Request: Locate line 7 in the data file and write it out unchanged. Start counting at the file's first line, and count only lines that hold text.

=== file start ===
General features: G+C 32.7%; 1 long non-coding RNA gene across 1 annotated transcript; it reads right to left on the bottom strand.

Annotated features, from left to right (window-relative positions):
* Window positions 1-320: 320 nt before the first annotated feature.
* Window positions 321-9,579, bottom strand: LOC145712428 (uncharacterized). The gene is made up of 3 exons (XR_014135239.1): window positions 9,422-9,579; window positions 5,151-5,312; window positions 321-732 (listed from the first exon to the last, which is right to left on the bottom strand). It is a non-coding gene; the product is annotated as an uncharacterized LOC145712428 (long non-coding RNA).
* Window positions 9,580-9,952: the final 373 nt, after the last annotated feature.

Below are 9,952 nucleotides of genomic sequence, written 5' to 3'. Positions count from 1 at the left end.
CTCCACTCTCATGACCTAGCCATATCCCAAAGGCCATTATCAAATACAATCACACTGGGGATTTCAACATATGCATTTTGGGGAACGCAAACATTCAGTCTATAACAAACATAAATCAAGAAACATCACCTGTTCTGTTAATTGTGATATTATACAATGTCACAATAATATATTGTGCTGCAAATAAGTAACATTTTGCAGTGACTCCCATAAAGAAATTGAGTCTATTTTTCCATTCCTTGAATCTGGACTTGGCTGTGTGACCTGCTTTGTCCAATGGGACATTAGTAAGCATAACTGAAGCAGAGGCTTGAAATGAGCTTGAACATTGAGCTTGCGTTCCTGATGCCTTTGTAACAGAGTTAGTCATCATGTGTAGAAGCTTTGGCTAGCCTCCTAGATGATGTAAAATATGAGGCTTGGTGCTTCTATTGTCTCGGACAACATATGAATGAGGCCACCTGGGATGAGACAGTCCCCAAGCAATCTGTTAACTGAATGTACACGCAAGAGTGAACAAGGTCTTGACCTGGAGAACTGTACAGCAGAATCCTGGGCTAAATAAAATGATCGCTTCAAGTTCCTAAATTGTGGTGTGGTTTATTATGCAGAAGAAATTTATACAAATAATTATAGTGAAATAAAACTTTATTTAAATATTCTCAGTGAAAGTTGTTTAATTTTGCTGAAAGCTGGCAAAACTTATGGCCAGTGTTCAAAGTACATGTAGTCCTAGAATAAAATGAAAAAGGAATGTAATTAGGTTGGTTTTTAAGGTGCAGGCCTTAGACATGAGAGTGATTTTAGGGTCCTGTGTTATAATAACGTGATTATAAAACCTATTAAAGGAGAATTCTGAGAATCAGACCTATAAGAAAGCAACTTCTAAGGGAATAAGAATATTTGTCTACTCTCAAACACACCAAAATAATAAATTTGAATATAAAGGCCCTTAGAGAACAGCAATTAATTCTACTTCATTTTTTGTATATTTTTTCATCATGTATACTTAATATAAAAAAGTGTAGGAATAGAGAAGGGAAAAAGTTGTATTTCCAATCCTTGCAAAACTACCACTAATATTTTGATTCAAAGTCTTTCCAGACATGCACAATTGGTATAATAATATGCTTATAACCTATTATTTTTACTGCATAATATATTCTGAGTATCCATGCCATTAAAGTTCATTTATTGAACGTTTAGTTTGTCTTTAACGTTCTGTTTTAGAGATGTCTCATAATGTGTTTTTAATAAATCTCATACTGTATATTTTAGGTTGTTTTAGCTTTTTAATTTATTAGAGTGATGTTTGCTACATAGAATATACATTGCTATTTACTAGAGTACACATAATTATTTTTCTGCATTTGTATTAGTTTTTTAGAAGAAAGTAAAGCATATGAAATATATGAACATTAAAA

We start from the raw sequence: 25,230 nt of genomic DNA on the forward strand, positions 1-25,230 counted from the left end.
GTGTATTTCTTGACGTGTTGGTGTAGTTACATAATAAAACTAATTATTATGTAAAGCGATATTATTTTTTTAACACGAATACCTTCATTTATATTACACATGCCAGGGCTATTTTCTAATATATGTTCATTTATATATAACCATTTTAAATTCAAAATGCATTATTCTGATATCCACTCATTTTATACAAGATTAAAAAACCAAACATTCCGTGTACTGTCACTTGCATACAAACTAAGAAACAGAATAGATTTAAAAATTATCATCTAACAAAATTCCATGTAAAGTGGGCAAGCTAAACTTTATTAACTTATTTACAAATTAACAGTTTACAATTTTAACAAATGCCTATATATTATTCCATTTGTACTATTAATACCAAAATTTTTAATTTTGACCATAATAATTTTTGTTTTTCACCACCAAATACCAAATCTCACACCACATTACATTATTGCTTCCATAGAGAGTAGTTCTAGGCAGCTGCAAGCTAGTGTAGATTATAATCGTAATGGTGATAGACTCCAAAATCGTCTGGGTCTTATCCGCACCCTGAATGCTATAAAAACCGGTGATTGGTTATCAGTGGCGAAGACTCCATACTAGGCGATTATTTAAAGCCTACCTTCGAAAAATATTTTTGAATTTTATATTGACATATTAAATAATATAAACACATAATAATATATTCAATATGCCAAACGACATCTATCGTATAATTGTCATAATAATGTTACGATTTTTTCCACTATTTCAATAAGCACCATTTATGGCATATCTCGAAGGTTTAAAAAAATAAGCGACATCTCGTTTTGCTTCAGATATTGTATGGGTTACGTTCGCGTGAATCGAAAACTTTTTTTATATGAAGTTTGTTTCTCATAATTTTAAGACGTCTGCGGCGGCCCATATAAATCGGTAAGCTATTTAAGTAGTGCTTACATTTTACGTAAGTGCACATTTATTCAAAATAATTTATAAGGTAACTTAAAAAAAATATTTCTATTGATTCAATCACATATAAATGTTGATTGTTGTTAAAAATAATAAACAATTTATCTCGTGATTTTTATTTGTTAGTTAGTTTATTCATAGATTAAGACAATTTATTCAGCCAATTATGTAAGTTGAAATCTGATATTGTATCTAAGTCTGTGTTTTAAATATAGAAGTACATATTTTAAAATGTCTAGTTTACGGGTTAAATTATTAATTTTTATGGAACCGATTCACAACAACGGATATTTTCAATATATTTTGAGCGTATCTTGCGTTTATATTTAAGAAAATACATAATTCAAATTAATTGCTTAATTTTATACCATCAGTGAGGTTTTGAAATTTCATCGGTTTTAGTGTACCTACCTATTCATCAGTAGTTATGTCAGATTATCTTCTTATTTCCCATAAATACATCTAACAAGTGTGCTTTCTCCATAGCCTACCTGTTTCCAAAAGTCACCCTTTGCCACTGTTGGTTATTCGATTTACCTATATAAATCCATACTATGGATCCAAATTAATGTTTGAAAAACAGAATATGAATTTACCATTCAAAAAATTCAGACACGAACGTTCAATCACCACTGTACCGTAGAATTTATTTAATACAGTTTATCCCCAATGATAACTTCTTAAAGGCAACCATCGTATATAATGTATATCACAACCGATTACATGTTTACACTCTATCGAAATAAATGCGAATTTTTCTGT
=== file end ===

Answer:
CTCCACTCTCATGACCTAGCCATATCCCAAAGGCCATTATCAAATACAATCACACTGGGGATTTCAACATATGCATTTTGGGGAACGCAAACATTCAGTCTATAACAAACATAAATCAAGAAACATCACCTGTTCTGTTAATTGTGATATTATACAATGTCACAATAATATATTGTGCTGCAAATAAGTAACATTTTGCAGTGACTCCCATAAAGAAATTGAGTCTATTTTTCCATTCCTTGAATCTGGACTTGGCTGTGTGACCTGCTTTGTCCAATGGGACATTAGTAAGCATAACTGAAGCAGAGGCTTGAAATGAGCTTGAACATTGAGCTTGCGTTCCTGATGCCTTTGTAACAGAGTTAGTCATCATGTGTAGAAGCTTTGGCTAGCCTCCTAGATGATGTAAAATATGAGGCTTGGTGCTTCTATTGTCTCGGACAACATATGAATGAGGCCACCTGGGATGAGACAGTCCCCAAGCAATCTGTTAACTGAATGTACACGCAAGAGTGAACAAGGTCTTGACCTGGAGAACTGTACAGCAGAATCCTGGGCTAAATAAAATGATCGCTTCAAGTTCCTAAATTGTGGTGTGGTTTATTATGCAGAAGAAATTTATACAAATAATTATAGTGAAATAAAACTTTATTTAAATATTCTCAGTGAAAGTTGTTTAATTTTGCTGAAAGCTGGCAAAACTTATGGCCAGTGTTCAAAGTACATGTAGTCCTAGAATAAAATGAAAAAGGAATGTAATTAGGTTGGTTTTTAAGGTGCAGGCCTTAGACATGAGAGTGATTTTAGGGTCCTGTGTTATAATAACGTGATTATAAAACCTATTAAAGGAGAATTCTGAGAATCAGACCTATAAGAAAGCAACTTCTAAGGGAATAAGAATATTTGTCTACTCTCAAACACACCAAAATAATAAATTTGAATATAAAGGCCCTTAGAGAACAGCAATTAATTCTACTTCATTTTTTGTATATTTTTTCATCATGTATACTTAATATAAAAAAGTGTAGGAATAGAGAAGGGAAAAAGTTGTATTTCCAATCCTTGCAAAACTACCACTAATATTTTGATTCAAAGTCTTTCCAGACATGCACAATTGGTATAATAATATGCTTATAACCTATTATTTTTACTGCATAATATATTCTGAGTATCCATGCCATTAAAGTTCATTTATTGAACGTTTAGTTTGTCTTTAACGTTCTGTTTTAGAGATGTCTCATAATGTGTTTTTAATAAATCTCATACTGTATATTTTAGGTTGTTTTAGCTTTTTAATTTATTAGAGTGATGTTTGCTACATAGAATATACATTGCTATTTACTAGAGTACACATAATTATTTTTCTGCATTTGTATTAGTTTTTTAGAAGAAAGTAAAGCATATGAAATATATGAACATTAAAA